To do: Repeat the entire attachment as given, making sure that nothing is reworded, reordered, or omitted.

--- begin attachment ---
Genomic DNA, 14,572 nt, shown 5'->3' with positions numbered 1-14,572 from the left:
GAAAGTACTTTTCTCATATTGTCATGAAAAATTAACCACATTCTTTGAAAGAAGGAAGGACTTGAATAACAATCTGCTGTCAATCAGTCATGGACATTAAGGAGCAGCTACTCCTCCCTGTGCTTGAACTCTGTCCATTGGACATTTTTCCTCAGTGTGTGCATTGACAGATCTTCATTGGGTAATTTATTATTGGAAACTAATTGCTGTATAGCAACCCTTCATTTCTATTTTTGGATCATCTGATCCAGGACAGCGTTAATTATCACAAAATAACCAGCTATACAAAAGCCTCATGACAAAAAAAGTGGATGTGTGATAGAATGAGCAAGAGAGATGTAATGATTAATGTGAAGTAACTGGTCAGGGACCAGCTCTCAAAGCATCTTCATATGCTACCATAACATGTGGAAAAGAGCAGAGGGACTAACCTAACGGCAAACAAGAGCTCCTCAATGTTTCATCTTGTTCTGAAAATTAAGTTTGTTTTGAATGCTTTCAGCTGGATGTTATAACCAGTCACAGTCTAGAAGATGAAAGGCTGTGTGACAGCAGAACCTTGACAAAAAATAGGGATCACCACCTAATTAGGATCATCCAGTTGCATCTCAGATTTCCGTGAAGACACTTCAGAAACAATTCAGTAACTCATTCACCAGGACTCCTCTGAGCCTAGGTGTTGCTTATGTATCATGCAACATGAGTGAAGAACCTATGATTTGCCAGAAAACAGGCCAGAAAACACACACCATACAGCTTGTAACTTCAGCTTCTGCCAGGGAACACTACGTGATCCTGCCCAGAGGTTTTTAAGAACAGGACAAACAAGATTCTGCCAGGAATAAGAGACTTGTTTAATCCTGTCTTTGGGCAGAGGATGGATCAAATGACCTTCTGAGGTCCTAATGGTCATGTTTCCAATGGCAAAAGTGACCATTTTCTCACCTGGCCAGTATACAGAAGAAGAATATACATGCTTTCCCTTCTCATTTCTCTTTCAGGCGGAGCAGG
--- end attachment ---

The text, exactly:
Genomic DNA, 14,572 nt, shown 5'->3' with positions numbered 1-14,572 from the left:
GAAAGTACTTTTCTCATATTGTCATGAAAAATTAACCACATTCTTTGAAAGAAGGAAGGACTTGAATAACAATCTGCTGTCAATCAGTCATGGACATTAAGGAGCAGCTACTCCTCCCTGTGCTTGAACTCTGTCCATTGGACATTTTTCCTCAGTGTGTGCATTGACAGATCTTCATTGGGTAATTTATTATTGGAAACTAATTGCTGTATAGCAACCCTTCATTTCTATTTTTGGATCATCTGATCCAGGACAGCGTTAATTATCACAAAATAACCAGCTATACAAAAGCCTCATGACAAAAAAAGTGGATGTGTGATAGAATGAGCAAGAGAGATGTAATGATTAATGTGAAGTAACTGGTCAGGGACCAGCTCTCAAAGCATCTTCATATGCTACCATAACATGTGGAAAAGAGCAGAGGGACTAACCTAACGGCAAACAAGAGCTCCTCAATGTTTCATCTTGTTCTGAAAATTAAGTTTGTTTTGAATGCTTTCAGCTGGATGTTATAACCAGTCACAGTCTAGAAGATGAAAGGCTGTGTGACAGCAGAACCTTGACAAAAAATAGGGATCACCACCTAATTAGGATCATCCAGTTGCATCTCAGATTTCCGTGAAGACACTTCAGAAACAATTCAGTAACTCATTCACCAGGACTCCTCTGAGCCTAGGTGTTGCTTATGTATCATGCAACATGAGTGAAGAACCTATGATTTGCCAGAAAACAGGCCAGAAAACACACACCATACAGCTTGTAACTTCAGCTTCTGCCAGGGAACACTACGTGATCCTGCCCAGAGGTTTTTAAGAACAGGACAAACAAGATTCTGCCAGGAATAAGAGACTTGTTTAATCCTGTCTTTGGGCAGAGGATGGATCAAATGACCTTCTGAGGTCCTAATGGTCATGTTTCCAATGGCAAAAGTGACCATTTTCTCACCTGGCCAGTATACAGAAGAAGAATATACATGCTTTCCCTTCTCATTTCTCTTTCAGGCGGAGCAGG